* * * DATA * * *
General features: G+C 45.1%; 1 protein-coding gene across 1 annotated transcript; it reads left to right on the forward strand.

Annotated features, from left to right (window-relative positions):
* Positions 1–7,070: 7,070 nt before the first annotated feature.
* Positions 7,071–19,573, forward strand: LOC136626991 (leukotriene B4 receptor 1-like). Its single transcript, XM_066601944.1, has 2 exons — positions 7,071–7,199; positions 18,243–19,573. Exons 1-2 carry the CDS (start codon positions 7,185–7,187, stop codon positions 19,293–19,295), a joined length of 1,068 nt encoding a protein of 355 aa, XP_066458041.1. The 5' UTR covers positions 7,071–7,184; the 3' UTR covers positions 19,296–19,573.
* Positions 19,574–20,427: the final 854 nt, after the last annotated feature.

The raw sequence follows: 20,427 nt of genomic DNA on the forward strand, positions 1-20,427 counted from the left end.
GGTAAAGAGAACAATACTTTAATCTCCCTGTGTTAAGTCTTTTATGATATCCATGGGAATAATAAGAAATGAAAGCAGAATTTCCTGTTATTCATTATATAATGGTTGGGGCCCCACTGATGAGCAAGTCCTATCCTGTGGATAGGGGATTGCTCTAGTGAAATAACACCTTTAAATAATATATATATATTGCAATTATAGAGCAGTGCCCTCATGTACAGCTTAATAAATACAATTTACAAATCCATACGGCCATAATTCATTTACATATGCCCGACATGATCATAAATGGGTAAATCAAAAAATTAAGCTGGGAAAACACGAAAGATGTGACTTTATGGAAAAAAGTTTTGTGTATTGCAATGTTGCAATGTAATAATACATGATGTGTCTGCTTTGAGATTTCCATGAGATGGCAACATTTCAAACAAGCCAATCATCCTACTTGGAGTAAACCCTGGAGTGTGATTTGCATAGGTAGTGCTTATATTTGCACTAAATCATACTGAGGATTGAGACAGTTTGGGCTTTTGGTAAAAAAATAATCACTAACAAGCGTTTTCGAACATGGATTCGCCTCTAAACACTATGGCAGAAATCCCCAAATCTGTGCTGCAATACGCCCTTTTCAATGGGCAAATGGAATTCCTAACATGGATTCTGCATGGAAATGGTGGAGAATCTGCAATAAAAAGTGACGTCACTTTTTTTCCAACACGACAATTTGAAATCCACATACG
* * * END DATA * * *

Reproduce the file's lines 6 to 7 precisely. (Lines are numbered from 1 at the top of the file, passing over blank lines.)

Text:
The raw sequence follows: 20,427 nt of genomic DNA on the forward strand, positions 1-20,427 counted from the left end.
GGTAAAGAGAACAATACTTTAATCTCCCTGTGTTAAGTCTTTTATGATATCCATGGGAATAATAAGAAATGAAAGCAGAATTTCCTGTTATTCATTATATAATGGTTGGGGCCCCACTGATGAGCAAGTCCTATCCTGTGGATAGGGGATTGCTCTAGTGAAATAACACCTTTAAATAATATATATATATTGCAATTATAGAGCAGTGCCCTCATGTACAGCTTAATAAATACAATTTACAAATCCATACGGCCATAATTCATTTACATATGCCCGACATGATCATAAATGGGTAAATCAAAAAATTAAGCTGGGAAAACACGAAAGATGTGACTTTATGGAAAAAAGTTTTGTGTATTGCAATGTTGCAATGTAATAATACATGATGTGTCTGCTTTGAGATTTCCATGAGATGGCAACATTTCAAACAAGCCAATCATCCTACTTGGAGTAAACCCTGGAGTGTGATTTGCATAGGTAGTGCTTATATTTGCACTAAATCATACTGAGGATTGAGACAGTTTGGGCTTTTGGTAAAAAAATAATCACTAACAAGCGTTTTCGAACATGGATTCGCCTCTAAACACTATGGCAGAAATCCCCAAATCTGTGCTGCAATACGCCCTTTTCAATGGGCAAATGGAATTCCTAACATGGATTCTGCATGGAAATGGTGGAGAATCTGCAATAAAAAGTGACGTCACTTTTTTTCCAACACGACAATTTGAAATCCACATACG